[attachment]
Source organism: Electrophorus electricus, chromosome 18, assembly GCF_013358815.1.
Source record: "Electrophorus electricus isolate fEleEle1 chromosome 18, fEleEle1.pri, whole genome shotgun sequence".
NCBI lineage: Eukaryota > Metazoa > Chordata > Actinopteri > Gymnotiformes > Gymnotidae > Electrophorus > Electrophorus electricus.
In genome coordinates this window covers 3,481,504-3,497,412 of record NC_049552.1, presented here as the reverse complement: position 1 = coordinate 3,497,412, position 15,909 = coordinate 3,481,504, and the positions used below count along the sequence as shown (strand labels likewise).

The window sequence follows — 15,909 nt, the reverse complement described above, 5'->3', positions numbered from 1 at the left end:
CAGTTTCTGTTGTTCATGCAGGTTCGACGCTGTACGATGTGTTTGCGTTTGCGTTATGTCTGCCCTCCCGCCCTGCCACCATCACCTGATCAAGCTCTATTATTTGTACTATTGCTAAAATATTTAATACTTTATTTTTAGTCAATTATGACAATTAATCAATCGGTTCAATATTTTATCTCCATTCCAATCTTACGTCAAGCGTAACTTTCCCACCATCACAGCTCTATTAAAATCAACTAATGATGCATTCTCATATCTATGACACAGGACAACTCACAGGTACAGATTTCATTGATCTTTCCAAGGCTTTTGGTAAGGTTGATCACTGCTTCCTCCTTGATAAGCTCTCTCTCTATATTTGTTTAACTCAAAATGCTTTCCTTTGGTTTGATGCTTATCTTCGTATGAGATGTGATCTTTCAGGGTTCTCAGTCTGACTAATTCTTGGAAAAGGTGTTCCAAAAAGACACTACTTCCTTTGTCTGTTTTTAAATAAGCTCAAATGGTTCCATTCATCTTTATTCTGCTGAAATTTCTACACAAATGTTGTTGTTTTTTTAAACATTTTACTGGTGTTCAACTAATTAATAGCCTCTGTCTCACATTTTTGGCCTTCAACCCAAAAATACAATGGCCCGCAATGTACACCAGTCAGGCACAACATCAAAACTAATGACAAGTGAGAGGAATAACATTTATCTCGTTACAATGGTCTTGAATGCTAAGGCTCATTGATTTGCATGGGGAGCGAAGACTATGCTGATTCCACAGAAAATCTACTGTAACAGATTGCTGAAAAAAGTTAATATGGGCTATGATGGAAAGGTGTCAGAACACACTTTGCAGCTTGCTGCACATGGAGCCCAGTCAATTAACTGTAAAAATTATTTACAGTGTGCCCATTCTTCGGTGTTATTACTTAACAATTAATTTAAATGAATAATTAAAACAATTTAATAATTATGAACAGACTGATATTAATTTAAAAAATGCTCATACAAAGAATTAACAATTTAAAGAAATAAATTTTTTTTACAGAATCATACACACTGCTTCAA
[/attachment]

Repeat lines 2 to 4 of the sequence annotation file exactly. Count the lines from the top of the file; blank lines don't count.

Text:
Source record: "Electrophorus electricus isolate fEleEle1 chromosome 18, fEleEle1.pri, whole genome shotgun sequence".
NCBI lineage: Eukaryota > Metazoa > Chordata > Actinopteri > Gymnotiformes > Gymnotidae > Electrophorus > Electrophorus electricus.
In genome coordinates this window covers 3,481,504-3,497,412 of record NC_049552.1, presented here as the reverse complement: position 1 = coordinate 3,497,412, position 15,909 = coordinate 3,481,504, and the positions used below count along the sequence as shown (strand labels likewise).